Community college’s budget cuts mean fewer opportunities for adult learners

Starting this fall, Linn-Benton Community College will offer 75% fewer GED and English language classes to adult learners.

A Linn-Benton Community College program that teaches adult English language proficiency and GED preparation is a model for other colleges around Oregon, according to former department coordinator Joyce Thompson Graham.

“Every other college in the state has asked us to come and talk to them,” Thompson Graham said. “People want to know how we manage to do what we’re doing.”

The school’s Adult Basic Skills program recently saw 21% of its students go on to enroll in college, which Thompson Graham said is well above the national rate of 3% across similar programs.

But despite its success, LBCC plans to cut the program significantly as part of its response to a $2.5 million budget deficit.

That, local service providers say, could have a dramatic impact on the communities the program served.

People who aren’t proficient in English and can’t access English learning programs face more barriers to higher education and better-paying jobs, said Kara Hanson, director of Crossroads Conversation School, which provides conversational English classes to women in the Corvallis area.

“They don’t have the same opportunity for upward mobility,” Hanson said. “They aren’t able to become a part of the broader community.”

Starting this fall, the Adult Basic Skills program’s class offerings will drop by about 75%, going from 35 classes to nine. Instead of taking GED preparation classes dedicated to separate subject areas — math, language arts, science and social studies — students will receive materials to self-study, with the option of asking a nearby instructor for help.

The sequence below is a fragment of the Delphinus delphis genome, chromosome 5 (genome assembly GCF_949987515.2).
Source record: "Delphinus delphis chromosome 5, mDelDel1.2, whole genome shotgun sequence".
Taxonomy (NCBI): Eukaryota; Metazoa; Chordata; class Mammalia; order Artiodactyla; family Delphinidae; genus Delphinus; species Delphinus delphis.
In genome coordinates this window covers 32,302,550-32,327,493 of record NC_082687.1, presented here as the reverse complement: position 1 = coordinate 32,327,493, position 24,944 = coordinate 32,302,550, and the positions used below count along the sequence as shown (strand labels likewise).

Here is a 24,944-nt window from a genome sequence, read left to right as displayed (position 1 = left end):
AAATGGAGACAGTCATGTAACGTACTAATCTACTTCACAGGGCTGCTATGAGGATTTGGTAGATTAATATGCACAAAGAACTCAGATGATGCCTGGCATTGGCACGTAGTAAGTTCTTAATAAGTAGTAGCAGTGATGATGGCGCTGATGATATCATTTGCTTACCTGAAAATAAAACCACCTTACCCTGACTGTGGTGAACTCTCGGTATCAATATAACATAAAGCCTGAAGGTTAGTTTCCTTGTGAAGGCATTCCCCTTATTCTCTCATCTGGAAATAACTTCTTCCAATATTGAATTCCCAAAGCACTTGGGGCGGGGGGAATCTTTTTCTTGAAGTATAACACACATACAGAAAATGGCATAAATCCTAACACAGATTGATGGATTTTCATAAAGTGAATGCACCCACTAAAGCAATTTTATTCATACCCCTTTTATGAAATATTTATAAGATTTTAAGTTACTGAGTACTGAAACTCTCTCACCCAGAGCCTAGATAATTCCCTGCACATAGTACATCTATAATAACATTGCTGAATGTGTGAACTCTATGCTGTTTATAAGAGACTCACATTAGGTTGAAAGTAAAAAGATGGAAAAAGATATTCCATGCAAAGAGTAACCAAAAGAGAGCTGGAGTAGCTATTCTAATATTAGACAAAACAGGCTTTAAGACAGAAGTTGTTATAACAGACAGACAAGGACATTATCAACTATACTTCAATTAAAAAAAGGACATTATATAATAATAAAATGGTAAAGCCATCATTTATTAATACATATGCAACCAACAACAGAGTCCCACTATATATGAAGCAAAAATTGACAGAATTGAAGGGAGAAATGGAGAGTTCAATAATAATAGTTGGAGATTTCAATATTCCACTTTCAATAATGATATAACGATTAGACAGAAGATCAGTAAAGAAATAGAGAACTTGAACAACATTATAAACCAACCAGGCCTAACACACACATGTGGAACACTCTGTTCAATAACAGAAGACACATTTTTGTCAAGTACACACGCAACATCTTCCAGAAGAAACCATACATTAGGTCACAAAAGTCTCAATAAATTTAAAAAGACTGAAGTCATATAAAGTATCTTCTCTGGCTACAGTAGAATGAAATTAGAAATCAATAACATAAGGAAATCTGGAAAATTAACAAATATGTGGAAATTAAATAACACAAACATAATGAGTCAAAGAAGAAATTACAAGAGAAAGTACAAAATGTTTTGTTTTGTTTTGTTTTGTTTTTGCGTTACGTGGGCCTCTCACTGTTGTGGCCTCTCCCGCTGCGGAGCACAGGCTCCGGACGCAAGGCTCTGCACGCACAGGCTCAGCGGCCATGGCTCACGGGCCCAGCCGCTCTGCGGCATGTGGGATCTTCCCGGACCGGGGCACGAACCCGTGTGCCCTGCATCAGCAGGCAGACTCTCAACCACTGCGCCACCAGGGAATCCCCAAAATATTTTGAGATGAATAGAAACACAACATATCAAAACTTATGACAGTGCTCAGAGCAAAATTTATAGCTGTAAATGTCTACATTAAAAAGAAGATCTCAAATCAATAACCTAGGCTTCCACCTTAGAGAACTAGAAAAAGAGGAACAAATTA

English learning classes used to be divided into different proficiency levels, but will now have learners of all levels studying the same materials.

“As an instructor and as somebody who’s done educational design, there’s no best practice involved in that,” Thompson Graham said. “That’s just putting people in a room and hoping that they get something out of it.”

Thompson Graham was removed as department coordinator during the program’s restructuring. She said her future with the program is “undefined.”

Thompson Graham described the changes as an equity issue. About half of students identify as Latino, while 60% speak a language other than English at home. The program also receives federal grant money to fund workforce development courses for economically disadvantaged students.

“This is a population in our community that can be very vulnerable,” Thompson Graham said.

She said the planned changes may be hard on students who have built relationships with LBCC.

“We have no answers for the students that we’re talking to every single day that are feeling betrayed,” Thompson Graham said. “I have heard numerous times, ‘Don’t we matter?’”

Ann Buchele, vice president of academic student affairs at LBCC, said the college had few options in addressing its looming budget shortfall.

Linn-Benton has seen 25% fewer students since the beginning of the COVID-19 pandemic, Buchele said.

When considering how to reduce the budget deficit, she said officials looked to cut non-credit programs first, since the college doesn’t receive state funding for students enrolled in those classes.

“Anytime you reduce credit programs, you’re also reducing enrollment, compensation from the state, income,” Buchele said. “If the state gave us the money to work as we wanted, we wouldn’t be in this situation. But we are.”

Buchele said the reductions to Adult Basic Skills saved the college $500,000. It also significantly reduced its library faculty and eliminated its computer science and criminal justice programs.

Buchele acknowledged the reduced class offerings might mean not all adult learners interested in classes will be able to take them. She said the college will take the next year to collect feedback from students and consider changing the program in the future.

“We won’t know until we try,” she said.

Hanson anticipates the cutbacks will result in more people seeking English classes elsewhere. She has concerns about the cost and accessibility of other courses, as well as the strain the reductions will put on organizations like hers.

“If LBCC stops doing this, it’s very hard for other organizations to pick up the pieces,” she said. “They think that volunteers are going to do that, and volunteers are wonderful, but there’s a limit to what they can do.”

— Clio Koh, Lake Oswego High School

— Olivia Shreefter, St. Mary’s Academy

This story was produced by student reporters as part of the High School Journalism Institute, an annual collaboration among The Oregonian/OregonLive, Oregon State University and other Oregon media organizations. For more information or to support the program, go to